Thursday, 23. December 2021 - 16:00

The pumice around Okinawa: How long will it last and where will it go?

Researchers from the Okinawa Institute of Science and Technology Graduate University (OIST) have been monitoring the volcanic pumice that has been reported around the Okinawa coastline since mid-October, clogging up ports and boat engines, and impacting the fishing, transport, and tourism industries. The source of the pumice is a submarine volcano, located in the Ogasawara island chain (also known as the Bonin Islands), which erupted on August 13th, 2021. The researchers say that their work may uncover clues as to how long the pumice will remain around Okinawa and sheds light on the dynamics of pumice rafts in the ocean more broadly.

Prof. Satoshi Mitarai, who leads the Marine Biophysics Unit, related the movement of the pumice to an experiment he conducted between 2012 and 2017 when he released GPS-tagged drifting buoys into the ocean around Okinawa. The buoys mainly moved in small circles, called ocean eddies, but they weren’t strongly influenced by a passing typhoon.

23. December 2021 - 16:00

In 2012, Typhoon Jelawat passed through the buoy experiment conducted by Prof. Satoshi Mitarai. As can be seen in the video, the typhoon caused the buoys to move in circles, but it did not affect the buoys path. Thus, Prof. Mitarai concluded that the typhoons around Okinawa in September didn’t strongly influence the path of the pumice. Instead, he believes, it was a mix of the Kuroshio Countercurrent and trade winds. Credit: Map taken from Google Earth.

Credit: 
Google Earth

 “The last time the volcano erupted was in 1986 and there wasn’t nearly as much pumice reported in Okinawa. I think it’s because that eruption happened at a different time of year,” Prof. Mitarai explained.

A popular opinion is that, this time round, it was the late summer typhoons that brought the pumice to Okinawa but, given the results from his experiments with the buoys and a wave glider, a type of unmanned, autonomous robot, Prof. Mitarai doesn’t think this was the case. Instead, he concluded that the pumice was brought to Okinawa by a combination of currents and wind.

“There’s the well-known Kuroshio Current, which brings warm water north, but most people don’t know that there’s also a Kuroshio Countercurrent, which flows in the opposite direction though is much weaker. Monsoons from the south first brought the pumice to the northwest, and then a combination of the trade winds—the permanent east-to-west prevailing winds—and the Kuroshio Countercurrent brought it to Okinawa. Now, we have the seasonal, winter wind that blows predominantly from the north, which is holding a lot of the pumice against Okinawa’s coastline. These conditions will likely remain until next summer when the seasonal wind switches to blowing from the south.”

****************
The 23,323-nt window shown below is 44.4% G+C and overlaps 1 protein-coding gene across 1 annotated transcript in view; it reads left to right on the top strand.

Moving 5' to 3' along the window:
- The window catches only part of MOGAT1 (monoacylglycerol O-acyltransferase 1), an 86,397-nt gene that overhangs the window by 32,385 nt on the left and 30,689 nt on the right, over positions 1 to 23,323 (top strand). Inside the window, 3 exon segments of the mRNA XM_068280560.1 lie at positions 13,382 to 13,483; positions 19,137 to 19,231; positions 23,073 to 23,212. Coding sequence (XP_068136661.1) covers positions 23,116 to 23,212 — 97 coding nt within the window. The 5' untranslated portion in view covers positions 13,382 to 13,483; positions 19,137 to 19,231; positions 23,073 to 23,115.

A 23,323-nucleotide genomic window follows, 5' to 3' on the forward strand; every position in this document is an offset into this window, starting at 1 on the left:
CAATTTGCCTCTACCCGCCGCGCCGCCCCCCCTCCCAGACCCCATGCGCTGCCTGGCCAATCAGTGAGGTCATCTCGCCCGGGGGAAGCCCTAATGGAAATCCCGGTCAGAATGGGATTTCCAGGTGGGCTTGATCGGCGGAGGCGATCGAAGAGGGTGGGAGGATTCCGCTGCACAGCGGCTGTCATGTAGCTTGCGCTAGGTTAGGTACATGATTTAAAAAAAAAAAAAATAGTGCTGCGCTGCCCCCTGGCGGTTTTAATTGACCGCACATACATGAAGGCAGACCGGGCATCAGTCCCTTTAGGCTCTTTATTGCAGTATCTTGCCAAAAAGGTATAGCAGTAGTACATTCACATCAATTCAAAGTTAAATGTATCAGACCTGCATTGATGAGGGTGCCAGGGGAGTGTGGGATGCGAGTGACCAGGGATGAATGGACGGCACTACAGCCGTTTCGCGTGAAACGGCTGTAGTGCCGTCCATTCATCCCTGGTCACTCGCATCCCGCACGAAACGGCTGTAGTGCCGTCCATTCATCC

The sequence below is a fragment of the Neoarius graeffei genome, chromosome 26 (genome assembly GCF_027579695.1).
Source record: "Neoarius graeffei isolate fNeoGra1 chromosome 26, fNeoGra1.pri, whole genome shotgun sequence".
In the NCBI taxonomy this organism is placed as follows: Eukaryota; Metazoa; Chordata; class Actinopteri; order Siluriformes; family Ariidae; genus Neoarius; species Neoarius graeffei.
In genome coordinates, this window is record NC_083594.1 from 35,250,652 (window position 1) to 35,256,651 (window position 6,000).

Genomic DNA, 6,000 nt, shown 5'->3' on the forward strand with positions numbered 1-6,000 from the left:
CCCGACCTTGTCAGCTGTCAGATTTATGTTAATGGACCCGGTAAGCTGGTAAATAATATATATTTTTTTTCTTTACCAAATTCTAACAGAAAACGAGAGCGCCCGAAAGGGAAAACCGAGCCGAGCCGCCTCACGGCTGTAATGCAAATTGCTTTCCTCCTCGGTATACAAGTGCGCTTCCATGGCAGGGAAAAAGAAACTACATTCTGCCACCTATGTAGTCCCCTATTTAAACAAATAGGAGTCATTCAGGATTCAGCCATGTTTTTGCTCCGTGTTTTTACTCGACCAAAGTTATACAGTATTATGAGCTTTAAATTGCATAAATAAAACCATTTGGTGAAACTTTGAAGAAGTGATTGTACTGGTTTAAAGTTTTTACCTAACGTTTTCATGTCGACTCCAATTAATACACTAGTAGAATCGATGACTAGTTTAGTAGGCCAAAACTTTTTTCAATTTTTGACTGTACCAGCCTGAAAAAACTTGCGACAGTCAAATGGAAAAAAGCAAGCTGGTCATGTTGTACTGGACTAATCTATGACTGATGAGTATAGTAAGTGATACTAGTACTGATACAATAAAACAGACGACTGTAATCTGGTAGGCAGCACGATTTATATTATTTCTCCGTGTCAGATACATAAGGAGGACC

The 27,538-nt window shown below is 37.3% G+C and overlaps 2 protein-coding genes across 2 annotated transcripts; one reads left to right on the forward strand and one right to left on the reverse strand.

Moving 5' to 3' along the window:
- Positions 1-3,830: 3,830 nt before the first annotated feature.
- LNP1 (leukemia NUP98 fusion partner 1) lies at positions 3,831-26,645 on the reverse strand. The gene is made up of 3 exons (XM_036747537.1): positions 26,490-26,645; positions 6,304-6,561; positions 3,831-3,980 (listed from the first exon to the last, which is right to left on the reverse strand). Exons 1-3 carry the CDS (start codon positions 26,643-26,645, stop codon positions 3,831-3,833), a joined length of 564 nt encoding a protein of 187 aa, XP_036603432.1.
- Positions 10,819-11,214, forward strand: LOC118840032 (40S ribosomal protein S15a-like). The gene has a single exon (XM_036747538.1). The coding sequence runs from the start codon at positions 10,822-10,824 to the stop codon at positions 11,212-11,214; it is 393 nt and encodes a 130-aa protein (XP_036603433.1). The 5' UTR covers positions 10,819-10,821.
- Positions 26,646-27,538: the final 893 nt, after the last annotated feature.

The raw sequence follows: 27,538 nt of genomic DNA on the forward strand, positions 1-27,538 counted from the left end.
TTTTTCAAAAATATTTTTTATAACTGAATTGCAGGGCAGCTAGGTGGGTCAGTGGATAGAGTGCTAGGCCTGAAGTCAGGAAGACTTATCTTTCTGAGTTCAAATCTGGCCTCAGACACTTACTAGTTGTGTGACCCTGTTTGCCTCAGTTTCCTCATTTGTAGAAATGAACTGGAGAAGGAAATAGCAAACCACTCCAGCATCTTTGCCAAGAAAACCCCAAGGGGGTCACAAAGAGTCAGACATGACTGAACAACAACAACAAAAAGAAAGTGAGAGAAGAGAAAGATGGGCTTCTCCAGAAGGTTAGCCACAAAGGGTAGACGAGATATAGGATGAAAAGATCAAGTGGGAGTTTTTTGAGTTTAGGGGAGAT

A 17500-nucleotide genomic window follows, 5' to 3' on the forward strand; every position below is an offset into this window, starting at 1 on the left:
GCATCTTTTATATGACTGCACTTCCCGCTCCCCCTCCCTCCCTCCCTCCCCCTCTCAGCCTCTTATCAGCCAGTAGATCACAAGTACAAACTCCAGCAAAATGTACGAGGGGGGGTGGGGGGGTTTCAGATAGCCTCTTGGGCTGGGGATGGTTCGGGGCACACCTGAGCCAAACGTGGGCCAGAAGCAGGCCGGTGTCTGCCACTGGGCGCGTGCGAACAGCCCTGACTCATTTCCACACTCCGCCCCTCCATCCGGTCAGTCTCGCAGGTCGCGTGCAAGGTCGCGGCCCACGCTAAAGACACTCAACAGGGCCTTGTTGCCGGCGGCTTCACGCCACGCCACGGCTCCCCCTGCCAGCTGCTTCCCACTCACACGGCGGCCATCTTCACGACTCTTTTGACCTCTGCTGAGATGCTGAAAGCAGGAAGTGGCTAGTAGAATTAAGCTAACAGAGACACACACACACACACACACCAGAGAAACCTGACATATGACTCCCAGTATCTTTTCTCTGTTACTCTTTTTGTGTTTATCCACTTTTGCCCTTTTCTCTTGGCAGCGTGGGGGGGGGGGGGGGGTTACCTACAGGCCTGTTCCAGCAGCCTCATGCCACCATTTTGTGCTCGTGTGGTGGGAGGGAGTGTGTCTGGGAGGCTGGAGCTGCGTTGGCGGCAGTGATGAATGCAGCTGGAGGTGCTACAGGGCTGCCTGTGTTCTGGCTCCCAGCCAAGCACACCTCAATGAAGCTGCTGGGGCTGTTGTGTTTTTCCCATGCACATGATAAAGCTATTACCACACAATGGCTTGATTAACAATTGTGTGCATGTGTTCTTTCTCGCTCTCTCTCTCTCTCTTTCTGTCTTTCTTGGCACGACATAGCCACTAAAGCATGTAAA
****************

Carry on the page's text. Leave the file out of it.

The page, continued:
Thirty days after the eruption.

When Fukutoku-Okanoba erupted in the Ogasawara island chain a huge amount of pumice was blasted into the surrounding ocean. According to drift simulations, this pumice was first pushed northwest by monsoons and then brought southwest to Okinawa by the combination of trade winds and the Kuroshio Countercurrent. Only a small amount was caught in the larger and well-known Kuroshio current and transported to the Tokyo area. Prof. Mitarai predicts that it will remain in Okinawa for much of the winter and continue to break up here.

Credit: 
Google Earth

Ninety days after the eruption.

Credit: 
Google Earth

150 days after the eruption.

Credit: 
Google Earth

However, Prof. Mitarai went on to explain that it is unlikely mainland Japan would face the accumulation of pumice that has been seen in Okinawa. “Most of the drifting buoys remained around Okinawa for months. Very few were caught in the Kuroshio current and taken to the Tokyo area. I think it’s likely that most of the pumice will continue to beach and raft around Okinawa for some time but only a small amount will make it to the mainland.”

He said that whilst favorable wind conditions for the pumice to stay around Okinawa will remain until June 2022, there was another factor at play. “The wind, waves, solar radiation are all having their impact and it’s more probable that the pumice will break apart and sink before then. The pumice began arriving in Taiwan in early December, but much smaller pieces are being reported, as can be expected.”